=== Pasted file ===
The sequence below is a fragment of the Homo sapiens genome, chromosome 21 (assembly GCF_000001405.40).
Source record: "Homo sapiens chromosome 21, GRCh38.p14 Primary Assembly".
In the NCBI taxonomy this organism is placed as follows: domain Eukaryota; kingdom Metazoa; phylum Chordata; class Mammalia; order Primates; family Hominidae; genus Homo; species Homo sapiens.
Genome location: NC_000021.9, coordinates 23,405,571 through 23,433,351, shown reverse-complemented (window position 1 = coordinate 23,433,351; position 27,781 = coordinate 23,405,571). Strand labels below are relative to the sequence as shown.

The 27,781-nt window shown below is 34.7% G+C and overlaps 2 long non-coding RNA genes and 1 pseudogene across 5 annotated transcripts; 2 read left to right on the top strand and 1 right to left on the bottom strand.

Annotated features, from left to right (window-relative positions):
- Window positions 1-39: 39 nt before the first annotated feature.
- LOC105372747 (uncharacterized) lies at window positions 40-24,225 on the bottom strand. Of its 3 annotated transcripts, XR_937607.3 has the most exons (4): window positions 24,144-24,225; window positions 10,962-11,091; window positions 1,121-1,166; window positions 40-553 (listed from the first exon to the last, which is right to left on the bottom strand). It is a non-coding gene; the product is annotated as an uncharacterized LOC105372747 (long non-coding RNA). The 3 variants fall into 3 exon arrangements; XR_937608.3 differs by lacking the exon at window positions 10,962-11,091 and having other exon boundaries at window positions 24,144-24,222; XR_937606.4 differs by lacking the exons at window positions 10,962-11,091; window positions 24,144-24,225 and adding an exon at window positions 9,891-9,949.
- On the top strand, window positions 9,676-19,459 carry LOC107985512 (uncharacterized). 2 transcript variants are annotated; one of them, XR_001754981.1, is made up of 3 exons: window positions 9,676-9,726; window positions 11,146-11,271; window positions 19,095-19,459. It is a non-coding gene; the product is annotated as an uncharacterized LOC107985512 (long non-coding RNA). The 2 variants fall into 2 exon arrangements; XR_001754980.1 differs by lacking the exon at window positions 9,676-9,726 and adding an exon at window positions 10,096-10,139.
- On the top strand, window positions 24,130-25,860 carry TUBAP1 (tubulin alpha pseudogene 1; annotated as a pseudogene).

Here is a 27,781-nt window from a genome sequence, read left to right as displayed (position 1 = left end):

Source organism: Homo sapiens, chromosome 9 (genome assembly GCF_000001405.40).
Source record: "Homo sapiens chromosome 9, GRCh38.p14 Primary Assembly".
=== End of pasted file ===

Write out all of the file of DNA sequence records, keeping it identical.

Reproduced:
The sequence below is a fragment of the Homo sapiens genome, chromosome 21 (assembly GCF_000001405.40).
Source record: "Homo sapiens chromosome 21, GRCh38.p14 Primary Assembly".
In the NCBI taxonomy this organism is placed as follows: domain Eukaryota; kingdom Metazoa; phylum Chordata; class Mammalia; order Primates; family Hominidae; genus Homo; species Homo sapiens.
Genome location: NC_000021.9, coordinates 23,405,571 through 23,433,351, shown reverse-complemented (window position 1 = coordinate 23,433,351; position 27,781 = coordinate 23,405,571). Strand labels below are relative to the sequence as shown.

The 27,781-nt window shown below is 34.7% G+C and overlaps 2 long non-coding RNA genes and 1 pseudogene across 5 annotated transcripts; 2 read left to right on the top strand and 1 right to left on the bottom strand.

Annotated features, from left to right (window-relative positions):
- Window positions 1-39: 39 nt before the first annotated feature.
- LOC105372747 (uncharacterized) lies at window positions 40-24,225 on the bottom strand. Of its 3 annotated transcripts, XR_937607.3 has the most exons (4): window positions 24,144-24,225; window positions 10,962-11,091; window positions 1,121-1,166; window positions 40-553 (listed from the first exon to the last, which is right to left on the bottom strand). It is a non-coding gene; the product is annotated as an uncharacterized LOC105372747 (long non-coding RNA). The 3 variants fall into 3 exon arrangements; XR_937608.3 differs by lacking the exon at window positions 10,962-11,091 and having other exon boundaries at window positions 24,144-24,222; XR_937606.4 differs by lacking the exons at window positions 10,962-11,091; window positions 24,144-24,225 and adding an exon at window positions 9,891-9,949.
- On the top strand, window positions 9,676-19,459 carry LOC107985512 (uncharacterized). 2 transcript variants are annotated; one of them, XR_001754981.1, is made up of 3 exons: window positions 9,676-9,726; window positions 11,146-11,271; window positions 19,095-19,459. It is a non-coding gene; the product is annotated as an uncharacterized LOC107985512 (long non-coding RNA). The 2 variants fall into 2 exon arrangements; XR_001754980.1 differs by lacking the exon at window positions 9,676-9,726 and adding an exon at window positions 10,096-10,139.
- On the top strand, window positions 24,130-25,860 carry TUBAP1 (tubulin alpha pseudogene 1; annotated as a pseudogene).

Here is a 27,781-nt window from a genome sequence, read left to right as displayed (position 1 = left end):

Source organism: Homo sapiens, chromosome 9 (genome assembly GCF_000001405.40).
Source record: "Homo sapiens chromosome 9, GRCh38.p14 Primary Assembly".